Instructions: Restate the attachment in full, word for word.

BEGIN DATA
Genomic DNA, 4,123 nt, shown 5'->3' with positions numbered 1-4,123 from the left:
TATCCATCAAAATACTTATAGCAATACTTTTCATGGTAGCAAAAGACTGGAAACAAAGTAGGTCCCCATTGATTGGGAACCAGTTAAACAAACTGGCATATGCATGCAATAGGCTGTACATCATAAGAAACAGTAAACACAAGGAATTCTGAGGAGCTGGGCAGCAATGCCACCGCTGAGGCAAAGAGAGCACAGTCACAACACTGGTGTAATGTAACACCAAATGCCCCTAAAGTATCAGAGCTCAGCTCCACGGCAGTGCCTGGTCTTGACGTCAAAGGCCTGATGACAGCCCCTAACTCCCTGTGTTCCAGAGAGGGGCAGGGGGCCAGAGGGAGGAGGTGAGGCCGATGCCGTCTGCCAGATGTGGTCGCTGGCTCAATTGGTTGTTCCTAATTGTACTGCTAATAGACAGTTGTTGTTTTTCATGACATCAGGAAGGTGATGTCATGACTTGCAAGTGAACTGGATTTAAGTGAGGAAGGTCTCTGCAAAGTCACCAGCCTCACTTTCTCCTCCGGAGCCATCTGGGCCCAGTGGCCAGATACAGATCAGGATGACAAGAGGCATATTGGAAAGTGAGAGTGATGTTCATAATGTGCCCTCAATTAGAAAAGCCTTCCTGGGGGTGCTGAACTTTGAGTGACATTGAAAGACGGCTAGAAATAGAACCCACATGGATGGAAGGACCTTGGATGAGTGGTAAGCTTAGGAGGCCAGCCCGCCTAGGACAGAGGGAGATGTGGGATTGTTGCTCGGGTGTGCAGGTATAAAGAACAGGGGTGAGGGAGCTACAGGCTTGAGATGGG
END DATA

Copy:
Genomic DNA, 4,123 nt, shown 5'->3' with positions numbered 1-4,123 from the left:
TATCCATCAAAATACTTATAGCAATACTTTTCATGGTAGCAAAAGACTGGAAACAAAGTAGGTCCCCATTGATTGGGAACCAGTTAAACAAACTGGCATATGCATGCAATAGGCTGTACATCATAAGAAACAGTAAACACAAGGAATTCTGAGGAGCTGGGCAGCAATGCCACCGCTGAGGCAAAGAGAGCACAGTCACAACACTGGTGTAATGTAACACCAAATGCCCCTAAAGTATCAGAGCTCAGCTCCACGGCAGTGCCTGGTCTTGACGTCAAAGGCCTGATGACAGCCCCTAACTCCCTGTGTTCCAGAGAGGGGCAGGGGGCCAGAGGGAGGAGGTGAGGCCGATGCCGTCTGCCAGATGTGGTCGCTGGCTCAATTGGTTGTTCCTAATTGTACTGCTAATAGACAGTTGTTGTTTTTCATGACATCAGGAAGGTGATGTCATGACTTGCAAGTGAACTGGATTTAAGTGAGGAAGGTCTCTGCAAAGTCACCAGCCTCACTTTCTCCTCCGGAGCCATCTGGGCCCAGTGGCCAGATACAGATCAGGATGACAAGAGGCATATTGGAAAGTGAGAGTGATGTTCATAATGTGCCCTCAATTAGAAAAGCCTTCCTGGGGGTGCTGAACTTTGAGTGACATTGAAAGACGGCTAGAAATAGAACCCACATGGATGGAAGGACCTTGGATGAGTGGTAAGCTTAGGAGGCCAGCCCGCCTAGGACAGAGGGAGATGTGGGATTGTTGCTCGGGTGTGCAGGTATAAAGAACAGGGGTGAGGGAGCTACAGGCTTGAGATGGG